New iPhone wallpapers posted

January 24th, 2011

iPhone wallpaper - Green Newton

Just for fun, I posted a few new iPhone wallpapers that might interest Apple fans: four wrinkled-paper versions, like the Newton one above.

Quote of the week: connections to the past

January 4th, 2011

“Maybe the most comfortable and ultimately successful technological advances are the ones that have an umbilical cord back to what came before.”

- Dave Pell at Tweetage Wasteland. What’s so great about the Newton is that it both mimics and advances the notebook metaphor.

Classic icons for your customizing needs

November 9th, 2010

Mac software geniuses Panic posted some quick little notes about Transmit 4 on their blog, and one of those little ditties was how to customize the icon for each connection. They provide 16 icons to get you started, but also offered a tip on an Iconfactory set.

Here’s what my customized Transmit icons look like:

Customized!

Pretty cool, especially considering The hello Show is a classic Mac podcast (sort of), and the Newton Poetry icon is a little eMate. These come from the excellent World of Aqua icon set by Dave Brasgalla, dating from 2001. The set includes all kinds of great semi-classic (G4 era) hardware, along with a few Newtons:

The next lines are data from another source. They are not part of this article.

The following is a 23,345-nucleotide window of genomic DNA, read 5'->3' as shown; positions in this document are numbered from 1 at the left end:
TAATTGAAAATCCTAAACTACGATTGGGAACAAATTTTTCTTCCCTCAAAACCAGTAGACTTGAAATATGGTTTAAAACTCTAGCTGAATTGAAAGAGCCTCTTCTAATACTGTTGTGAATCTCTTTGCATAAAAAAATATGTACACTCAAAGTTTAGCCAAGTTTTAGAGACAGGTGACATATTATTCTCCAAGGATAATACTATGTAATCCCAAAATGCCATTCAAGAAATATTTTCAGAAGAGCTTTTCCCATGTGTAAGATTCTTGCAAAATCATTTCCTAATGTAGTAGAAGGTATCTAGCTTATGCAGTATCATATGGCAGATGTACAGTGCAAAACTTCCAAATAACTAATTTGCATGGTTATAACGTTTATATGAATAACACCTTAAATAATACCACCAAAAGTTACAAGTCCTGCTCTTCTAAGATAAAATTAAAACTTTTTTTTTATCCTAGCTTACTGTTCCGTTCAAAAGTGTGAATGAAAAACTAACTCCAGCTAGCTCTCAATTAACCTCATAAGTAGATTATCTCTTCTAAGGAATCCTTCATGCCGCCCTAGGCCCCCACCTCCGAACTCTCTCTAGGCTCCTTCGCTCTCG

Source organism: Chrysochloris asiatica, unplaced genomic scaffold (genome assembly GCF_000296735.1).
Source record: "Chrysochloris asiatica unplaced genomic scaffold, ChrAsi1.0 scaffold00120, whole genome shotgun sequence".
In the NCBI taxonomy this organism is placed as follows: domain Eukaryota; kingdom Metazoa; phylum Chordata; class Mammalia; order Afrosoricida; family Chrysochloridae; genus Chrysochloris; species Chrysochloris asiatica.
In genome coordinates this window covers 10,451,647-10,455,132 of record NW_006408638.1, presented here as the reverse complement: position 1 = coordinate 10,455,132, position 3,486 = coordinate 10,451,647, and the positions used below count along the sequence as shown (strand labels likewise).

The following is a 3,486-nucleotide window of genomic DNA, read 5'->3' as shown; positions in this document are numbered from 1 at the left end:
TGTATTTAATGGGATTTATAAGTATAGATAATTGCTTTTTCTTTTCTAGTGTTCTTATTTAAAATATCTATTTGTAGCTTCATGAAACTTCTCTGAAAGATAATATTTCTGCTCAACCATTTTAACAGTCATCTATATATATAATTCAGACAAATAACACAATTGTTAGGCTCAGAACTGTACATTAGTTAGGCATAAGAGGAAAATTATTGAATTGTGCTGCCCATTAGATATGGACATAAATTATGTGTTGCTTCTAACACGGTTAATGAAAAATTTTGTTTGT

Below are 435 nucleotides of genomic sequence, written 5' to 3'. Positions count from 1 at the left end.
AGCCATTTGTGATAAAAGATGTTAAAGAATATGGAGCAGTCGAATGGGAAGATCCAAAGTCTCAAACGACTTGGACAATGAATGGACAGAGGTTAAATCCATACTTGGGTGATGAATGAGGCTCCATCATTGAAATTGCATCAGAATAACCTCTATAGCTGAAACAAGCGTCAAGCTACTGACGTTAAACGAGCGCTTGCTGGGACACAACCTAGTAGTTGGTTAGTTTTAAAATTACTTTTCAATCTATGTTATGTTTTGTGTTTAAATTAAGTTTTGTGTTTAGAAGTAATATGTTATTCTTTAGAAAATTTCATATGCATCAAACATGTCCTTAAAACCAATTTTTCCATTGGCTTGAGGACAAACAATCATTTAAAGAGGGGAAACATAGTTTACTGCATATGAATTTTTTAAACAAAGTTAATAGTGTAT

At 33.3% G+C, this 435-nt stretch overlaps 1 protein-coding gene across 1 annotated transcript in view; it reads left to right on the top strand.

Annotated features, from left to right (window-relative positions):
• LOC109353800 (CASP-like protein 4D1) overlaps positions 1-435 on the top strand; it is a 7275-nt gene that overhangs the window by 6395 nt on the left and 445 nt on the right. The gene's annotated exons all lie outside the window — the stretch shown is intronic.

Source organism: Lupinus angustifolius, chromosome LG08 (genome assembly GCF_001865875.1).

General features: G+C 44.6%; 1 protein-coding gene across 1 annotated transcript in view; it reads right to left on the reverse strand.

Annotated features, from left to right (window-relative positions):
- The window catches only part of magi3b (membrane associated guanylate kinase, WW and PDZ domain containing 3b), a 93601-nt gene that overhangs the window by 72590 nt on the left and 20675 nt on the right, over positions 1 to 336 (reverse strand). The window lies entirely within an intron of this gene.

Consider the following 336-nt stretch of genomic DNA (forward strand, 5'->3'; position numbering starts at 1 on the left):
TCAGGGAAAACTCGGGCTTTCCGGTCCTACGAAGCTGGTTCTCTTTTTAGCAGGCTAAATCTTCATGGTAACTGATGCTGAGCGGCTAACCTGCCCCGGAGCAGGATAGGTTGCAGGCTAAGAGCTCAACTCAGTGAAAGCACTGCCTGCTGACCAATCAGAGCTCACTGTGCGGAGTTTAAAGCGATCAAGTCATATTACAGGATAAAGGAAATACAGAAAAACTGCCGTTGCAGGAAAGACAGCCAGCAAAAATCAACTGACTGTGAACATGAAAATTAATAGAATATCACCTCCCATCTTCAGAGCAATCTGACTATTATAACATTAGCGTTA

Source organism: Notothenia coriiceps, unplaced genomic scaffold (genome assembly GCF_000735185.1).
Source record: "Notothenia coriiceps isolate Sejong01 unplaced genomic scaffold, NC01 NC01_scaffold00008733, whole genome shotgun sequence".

World of Aqua

Brasgalla made a whole series of these, some including the best hardware Apple’s made, and they all take you back to the early days of OS X.

I’ve never been a big icon customizer, but playing around with Transmit and setting some custom icons for things like my USB thumb drive and even Automator and AppleScript applications has been a lot of fun.

Adobe dialog updates

October 22nd, 2010

Notice something in Adobe Acrobat 9′s settings here? Let me zoom in:

Maybe these little alert graphics look familiar? Let’s refresh our memories, from way back in pre-OS X days:

Remember this is 2010. Now that’s timeless design, amiright?

The perfect design: iMac G5

September 13th, 2010

Dan Knight at Low End Mac makes a bold statement: